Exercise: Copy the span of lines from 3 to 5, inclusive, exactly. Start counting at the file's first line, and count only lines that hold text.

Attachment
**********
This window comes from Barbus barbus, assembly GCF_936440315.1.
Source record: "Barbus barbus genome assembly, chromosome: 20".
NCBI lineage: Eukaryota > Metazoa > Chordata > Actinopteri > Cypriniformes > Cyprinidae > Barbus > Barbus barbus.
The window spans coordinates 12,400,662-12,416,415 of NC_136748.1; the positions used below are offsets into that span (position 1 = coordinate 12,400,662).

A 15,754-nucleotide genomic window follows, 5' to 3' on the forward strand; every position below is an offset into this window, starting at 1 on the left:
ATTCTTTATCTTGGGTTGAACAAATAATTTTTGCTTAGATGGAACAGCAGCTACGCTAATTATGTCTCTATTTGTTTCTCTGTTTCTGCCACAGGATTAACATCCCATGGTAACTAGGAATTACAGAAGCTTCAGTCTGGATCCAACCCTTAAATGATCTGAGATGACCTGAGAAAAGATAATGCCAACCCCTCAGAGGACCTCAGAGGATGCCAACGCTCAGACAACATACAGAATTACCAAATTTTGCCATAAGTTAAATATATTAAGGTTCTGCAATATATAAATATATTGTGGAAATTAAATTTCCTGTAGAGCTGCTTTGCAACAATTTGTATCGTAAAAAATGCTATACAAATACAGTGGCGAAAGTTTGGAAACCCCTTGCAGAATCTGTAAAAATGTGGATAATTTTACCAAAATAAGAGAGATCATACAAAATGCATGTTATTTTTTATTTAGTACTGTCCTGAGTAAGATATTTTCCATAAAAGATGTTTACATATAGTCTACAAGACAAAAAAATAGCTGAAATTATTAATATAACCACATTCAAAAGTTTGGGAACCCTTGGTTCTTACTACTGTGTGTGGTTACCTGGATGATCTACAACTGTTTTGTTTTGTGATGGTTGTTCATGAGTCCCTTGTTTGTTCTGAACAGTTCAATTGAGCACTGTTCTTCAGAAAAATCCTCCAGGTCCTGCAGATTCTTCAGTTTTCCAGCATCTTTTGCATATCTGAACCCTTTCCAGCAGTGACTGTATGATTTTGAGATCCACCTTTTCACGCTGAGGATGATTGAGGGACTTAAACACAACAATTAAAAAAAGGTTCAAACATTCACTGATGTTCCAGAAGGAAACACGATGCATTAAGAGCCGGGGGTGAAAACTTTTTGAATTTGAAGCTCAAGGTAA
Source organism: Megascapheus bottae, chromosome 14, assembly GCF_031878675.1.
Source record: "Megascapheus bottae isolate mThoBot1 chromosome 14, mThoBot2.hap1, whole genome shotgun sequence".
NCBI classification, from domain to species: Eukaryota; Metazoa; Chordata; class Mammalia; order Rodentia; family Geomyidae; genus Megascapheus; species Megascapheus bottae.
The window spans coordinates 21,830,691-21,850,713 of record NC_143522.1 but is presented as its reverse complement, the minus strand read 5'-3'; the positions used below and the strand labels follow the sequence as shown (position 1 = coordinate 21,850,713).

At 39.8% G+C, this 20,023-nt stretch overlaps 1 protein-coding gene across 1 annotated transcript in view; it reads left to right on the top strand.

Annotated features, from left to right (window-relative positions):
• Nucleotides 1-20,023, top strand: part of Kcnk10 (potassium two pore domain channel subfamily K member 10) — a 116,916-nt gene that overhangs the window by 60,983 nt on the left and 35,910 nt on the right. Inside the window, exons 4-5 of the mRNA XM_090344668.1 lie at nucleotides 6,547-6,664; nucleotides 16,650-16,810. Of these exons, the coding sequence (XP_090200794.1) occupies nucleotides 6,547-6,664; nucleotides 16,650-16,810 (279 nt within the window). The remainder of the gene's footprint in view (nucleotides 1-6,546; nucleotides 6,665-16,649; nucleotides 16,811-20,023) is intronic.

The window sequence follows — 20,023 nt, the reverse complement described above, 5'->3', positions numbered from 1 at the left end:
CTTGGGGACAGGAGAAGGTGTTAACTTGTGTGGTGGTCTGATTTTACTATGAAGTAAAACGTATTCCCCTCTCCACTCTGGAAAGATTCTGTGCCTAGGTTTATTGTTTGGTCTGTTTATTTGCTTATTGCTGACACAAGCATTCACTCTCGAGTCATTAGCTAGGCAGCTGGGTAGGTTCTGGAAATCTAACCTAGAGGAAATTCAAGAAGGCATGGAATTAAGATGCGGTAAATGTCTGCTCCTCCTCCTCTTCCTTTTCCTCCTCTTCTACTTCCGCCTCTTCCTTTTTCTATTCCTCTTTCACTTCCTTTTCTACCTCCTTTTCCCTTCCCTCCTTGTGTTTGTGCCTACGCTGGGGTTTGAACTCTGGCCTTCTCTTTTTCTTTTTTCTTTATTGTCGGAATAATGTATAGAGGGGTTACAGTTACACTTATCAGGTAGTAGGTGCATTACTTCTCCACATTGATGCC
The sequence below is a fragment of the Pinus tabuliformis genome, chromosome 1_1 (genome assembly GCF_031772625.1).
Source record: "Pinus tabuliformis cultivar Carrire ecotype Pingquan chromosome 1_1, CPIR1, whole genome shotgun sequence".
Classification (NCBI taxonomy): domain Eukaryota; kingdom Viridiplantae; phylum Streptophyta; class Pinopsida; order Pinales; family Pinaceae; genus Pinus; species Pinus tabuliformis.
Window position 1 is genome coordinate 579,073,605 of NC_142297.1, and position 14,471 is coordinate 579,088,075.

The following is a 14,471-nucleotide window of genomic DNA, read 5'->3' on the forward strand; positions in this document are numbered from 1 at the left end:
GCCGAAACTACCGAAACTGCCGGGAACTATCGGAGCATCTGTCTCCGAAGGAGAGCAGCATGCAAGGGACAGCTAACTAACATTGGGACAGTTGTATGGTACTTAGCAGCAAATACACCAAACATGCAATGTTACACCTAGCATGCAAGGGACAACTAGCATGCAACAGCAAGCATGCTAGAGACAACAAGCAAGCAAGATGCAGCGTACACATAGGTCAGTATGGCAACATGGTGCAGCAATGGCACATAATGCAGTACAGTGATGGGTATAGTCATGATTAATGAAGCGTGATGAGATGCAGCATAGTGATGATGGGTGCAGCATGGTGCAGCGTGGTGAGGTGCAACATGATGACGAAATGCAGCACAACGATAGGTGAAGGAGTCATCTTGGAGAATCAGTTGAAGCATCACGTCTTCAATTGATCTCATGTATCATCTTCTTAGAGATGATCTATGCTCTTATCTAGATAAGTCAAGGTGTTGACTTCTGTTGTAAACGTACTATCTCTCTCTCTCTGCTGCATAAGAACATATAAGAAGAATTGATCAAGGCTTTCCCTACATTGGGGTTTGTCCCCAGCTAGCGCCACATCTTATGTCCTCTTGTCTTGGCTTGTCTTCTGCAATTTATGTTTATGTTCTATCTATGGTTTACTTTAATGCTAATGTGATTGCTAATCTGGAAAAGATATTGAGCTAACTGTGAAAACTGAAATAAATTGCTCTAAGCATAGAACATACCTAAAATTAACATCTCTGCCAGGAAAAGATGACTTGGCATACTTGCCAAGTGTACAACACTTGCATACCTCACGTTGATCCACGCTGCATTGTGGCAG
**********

NCBI lineage: Eukaryota > Metazoa > Chordata > Actinopteri > Cypriniformes > Cyprinidae > Barbus > Barbus barbus.
The window spans coordinates 12,400,662-12,416,415 of NC_136748.1; the positions used below are offsets into that span (position 1 = coordinate 12,400,662).

A 15,754-nucleotide genomic window follows, 5' to 3' on the forward strand; every position below is an offset into this window, starting at 1 on the left: